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Official schedule of the CAA 2015 Siena Conference, held from March, 30th to April, 3rd in Siena, Italy.
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Tuesday, March 31 • 12:15 - 13:30
Keynote Talk - Maurizio Forte: “The Digital Mind: towards a new Framework for Neuro-Archaeology”

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The Digital Mind: towards a new Framework for Neuro-Archaeology

The digital revolution in archaeology has involved a very broad and massive use of different technologies at different scales and levels of accuracy with an exponential number of 3D applications. This has somehow generated a new digital positivism with an exaggerate emphasis on quantitative information rather than an adequate attention to the semantics of data, the cognitive impact, the meaning of the methodological approach, the effects of the simulation. For example, the inferential model used in virtual archaeology was mainly discussed in terms of evocative imagination of the past and models validation; on the contrary few attention was paid to the evaluation of the inferential method. The evolution of virtual archaeology in cyber-archaeology reflects the relevance/dynamics of interaction-simulation-performance vs the pre-determined static reconstructive process. The current problem is that we continue to classify, study and interpret 3D interactive models and virtual environments with the same methodological approach we used for 2D data, maps, metadata and so on. Is that sufficient and what’s the next step? The computer simulation creates feedback, affordances and interactions otherwise not achievable and this might be recognizable as “digital mind”, a combination of ancient (simulation) and modern mind (interaction). At this stage of research how can we study the digital mind? How can we study cognitive universals in the ancient mind? A new methodological approach is necessary and it should be at the intersection of the brain sciences, humanities, archaeology, anthropology, art, philosophy, aesthetics and visual studies. Cross-disciplinary contributions concerning embodiment and enaction in visual models, the interpretation of visual patterns and memes in cultural transmission should entangle a neuroscientific approach: we need to know what happens in the brain during a virtual simulation of the ancient world.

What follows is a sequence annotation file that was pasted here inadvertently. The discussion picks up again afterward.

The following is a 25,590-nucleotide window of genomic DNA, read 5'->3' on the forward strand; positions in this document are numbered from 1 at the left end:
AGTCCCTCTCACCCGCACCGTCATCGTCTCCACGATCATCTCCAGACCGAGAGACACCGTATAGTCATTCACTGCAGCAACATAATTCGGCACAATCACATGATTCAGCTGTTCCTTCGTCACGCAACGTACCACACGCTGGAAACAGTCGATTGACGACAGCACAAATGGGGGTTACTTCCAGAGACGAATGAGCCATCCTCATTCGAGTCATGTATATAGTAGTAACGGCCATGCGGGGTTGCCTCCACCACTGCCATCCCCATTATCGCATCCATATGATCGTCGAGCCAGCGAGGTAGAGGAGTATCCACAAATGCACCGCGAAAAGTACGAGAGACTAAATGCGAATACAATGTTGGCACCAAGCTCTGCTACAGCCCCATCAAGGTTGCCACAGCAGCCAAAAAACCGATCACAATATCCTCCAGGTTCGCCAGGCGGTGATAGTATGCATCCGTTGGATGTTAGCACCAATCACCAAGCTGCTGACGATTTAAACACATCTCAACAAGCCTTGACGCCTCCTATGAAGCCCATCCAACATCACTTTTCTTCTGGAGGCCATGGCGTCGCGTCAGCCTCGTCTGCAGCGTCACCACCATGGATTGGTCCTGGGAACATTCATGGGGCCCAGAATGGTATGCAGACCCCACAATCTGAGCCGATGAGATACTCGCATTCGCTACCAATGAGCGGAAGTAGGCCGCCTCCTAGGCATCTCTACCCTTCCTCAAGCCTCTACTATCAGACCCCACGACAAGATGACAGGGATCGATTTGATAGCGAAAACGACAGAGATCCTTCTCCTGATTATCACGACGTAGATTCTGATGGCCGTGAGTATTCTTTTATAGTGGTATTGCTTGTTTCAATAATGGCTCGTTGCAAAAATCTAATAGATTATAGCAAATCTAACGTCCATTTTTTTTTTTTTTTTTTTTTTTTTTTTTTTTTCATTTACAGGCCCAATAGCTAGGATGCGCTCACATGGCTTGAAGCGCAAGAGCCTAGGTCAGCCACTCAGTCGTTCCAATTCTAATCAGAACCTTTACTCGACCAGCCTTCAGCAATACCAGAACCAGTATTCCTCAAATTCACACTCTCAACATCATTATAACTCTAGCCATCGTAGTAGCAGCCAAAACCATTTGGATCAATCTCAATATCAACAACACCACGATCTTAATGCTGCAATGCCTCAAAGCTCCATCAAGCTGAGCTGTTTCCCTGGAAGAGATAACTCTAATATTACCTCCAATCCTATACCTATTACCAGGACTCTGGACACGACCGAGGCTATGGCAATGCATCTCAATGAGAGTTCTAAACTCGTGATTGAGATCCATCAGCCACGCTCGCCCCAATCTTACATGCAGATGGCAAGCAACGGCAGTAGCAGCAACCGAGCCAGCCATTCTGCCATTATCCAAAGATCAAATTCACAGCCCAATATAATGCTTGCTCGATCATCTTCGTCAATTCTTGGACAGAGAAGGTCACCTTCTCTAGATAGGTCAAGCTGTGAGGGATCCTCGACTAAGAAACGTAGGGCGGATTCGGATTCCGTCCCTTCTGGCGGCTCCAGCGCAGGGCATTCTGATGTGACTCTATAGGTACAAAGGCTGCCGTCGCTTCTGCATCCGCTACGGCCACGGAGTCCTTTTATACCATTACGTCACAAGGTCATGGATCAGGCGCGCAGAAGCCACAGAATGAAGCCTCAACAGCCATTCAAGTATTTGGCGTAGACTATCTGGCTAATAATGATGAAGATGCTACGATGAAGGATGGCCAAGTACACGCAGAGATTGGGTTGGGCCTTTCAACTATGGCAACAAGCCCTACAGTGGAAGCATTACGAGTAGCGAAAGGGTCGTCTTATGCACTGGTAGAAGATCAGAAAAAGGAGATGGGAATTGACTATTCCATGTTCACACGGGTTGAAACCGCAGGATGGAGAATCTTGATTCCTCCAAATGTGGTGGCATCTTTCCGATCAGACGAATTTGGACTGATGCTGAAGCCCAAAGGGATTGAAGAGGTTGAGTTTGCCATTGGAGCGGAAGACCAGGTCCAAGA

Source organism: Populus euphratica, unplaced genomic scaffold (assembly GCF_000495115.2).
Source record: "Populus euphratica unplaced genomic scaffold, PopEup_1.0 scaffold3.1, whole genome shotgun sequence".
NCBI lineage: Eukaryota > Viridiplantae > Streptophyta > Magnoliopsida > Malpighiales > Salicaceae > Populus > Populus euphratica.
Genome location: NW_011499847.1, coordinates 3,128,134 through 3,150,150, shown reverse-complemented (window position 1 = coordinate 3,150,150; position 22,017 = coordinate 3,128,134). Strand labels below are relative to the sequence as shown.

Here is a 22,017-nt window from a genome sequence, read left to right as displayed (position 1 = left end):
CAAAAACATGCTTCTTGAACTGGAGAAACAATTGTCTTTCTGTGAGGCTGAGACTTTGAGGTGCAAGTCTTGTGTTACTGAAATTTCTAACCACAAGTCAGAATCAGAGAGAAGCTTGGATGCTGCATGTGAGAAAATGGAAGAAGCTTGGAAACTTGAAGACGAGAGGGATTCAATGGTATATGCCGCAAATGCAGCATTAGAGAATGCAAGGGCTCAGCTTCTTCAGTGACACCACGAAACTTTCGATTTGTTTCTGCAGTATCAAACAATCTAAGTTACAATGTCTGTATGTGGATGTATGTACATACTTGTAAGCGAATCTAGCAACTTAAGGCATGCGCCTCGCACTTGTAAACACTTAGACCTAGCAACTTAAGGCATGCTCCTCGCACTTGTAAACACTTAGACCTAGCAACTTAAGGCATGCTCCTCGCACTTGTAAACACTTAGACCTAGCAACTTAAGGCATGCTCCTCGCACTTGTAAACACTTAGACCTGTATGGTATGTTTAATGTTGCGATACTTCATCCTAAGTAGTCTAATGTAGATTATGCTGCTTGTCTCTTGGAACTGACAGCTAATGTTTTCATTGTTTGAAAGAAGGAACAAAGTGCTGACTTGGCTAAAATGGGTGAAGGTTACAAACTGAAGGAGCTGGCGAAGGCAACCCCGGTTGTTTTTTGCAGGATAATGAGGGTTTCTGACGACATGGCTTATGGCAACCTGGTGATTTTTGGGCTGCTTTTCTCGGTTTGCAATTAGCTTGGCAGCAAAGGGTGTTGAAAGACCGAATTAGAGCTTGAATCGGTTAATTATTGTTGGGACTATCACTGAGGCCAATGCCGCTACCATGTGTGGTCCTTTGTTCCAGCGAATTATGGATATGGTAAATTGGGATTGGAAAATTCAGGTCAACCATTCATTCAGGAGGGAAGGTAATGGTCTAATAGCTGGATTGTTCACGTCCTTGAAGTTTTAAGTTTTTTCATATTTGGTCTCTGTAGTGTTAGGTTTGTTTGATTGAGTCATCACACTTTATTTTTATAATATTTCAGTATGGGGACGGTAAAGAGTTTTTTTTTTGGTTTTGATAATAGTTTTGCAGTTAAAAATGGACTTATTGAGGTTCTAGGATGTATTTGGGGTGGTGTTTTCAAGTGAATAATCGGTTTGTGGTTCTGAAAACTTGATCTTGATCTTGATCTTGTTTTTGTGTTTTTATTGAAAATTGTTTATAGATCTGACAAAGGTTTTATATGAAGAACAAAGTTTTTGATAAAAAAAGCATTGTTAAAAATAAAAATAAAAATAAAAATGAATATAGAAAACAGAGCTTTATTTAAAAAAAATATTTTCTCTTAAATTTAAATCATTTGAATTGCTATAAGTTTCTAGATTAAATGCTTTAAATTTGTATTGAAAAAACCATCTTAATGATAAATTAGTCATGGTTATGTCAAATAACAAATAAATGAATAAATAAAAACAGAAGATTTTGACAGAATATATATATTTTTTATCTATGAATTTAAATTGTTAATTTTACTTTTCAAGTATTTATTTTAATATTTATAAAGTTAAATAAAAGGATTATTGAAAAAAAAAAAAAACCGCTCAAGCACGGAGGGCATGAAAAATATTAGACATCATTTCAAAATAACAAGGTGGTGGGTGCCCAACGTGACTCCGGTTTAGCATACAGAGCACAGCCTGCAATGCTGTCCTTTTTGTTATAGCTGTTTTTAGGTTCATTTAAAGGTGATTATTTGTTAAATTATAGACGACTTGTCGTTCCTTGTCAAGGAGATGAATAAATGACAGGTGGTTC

Bio – Maurizio Forte, PhD, is William and Sue Gross Professor of Classical Studies Art, Art History, and Visual Studies at Duke University. He is also the founder and director of the DIG@Lab (for a digital knowledge of the past) at Duke. His main research topics are: digital archaeology, classical archaeology and neuro-archaeology. He was professor of World Heritage at the University of California, Merced, (School of Social Sciences, Humanities and Arts) and Director of the Virtual Heritage Lab. He was Chief of Research at CNR (Italian National Research Council) of “Virtual Heritage: integrated digital technologies for knowledge and communication of cultural heritage through virtual reality systems”, Senior Scientist at CNR’s Institute for Technologies Applied to the Cultural Heritage (ITABC), and Professor of “Virtual Environments for Cultural Heritage” in the “Master of Science in Communication Technology-Enhanced Communication for Cultural Heritage”at the University of Lugano. He received his bachelor’s degree in Ancient History (archaeology), and a Diploma of specialization in Archaeology, from the University of Bologna, and his PhD in Archaeology from the University of Rome “La Sapienza”. He has coordinated archaeological fieldwork and research projects in Italy as well as Ethiopia, Egypt, Syria, Kazakhstan, Peru, China, Oman, India, Honduras, Turkey, USA and Mexico. Since 2010 he is director of the 3D-Digging project at Çatalhöyük.

Speakers
avatar for Maurizio Forte

Maurizio Forte

Professor, Duke University
My last research work is at the intersection of cyber-archaeology (meaning the digital simulation of the past), cognitive archaeology and neurosciences. More specifically, I am interested to investigate how the information is shaped, elaborated, stored and then culturally transmitted by different societies, with a focus on ancient civilizations and material culture.


Tuesday March 31, 2015 12:15 - 13:30
Auditorium University of Siena San Niccolò Building

Attendees (45)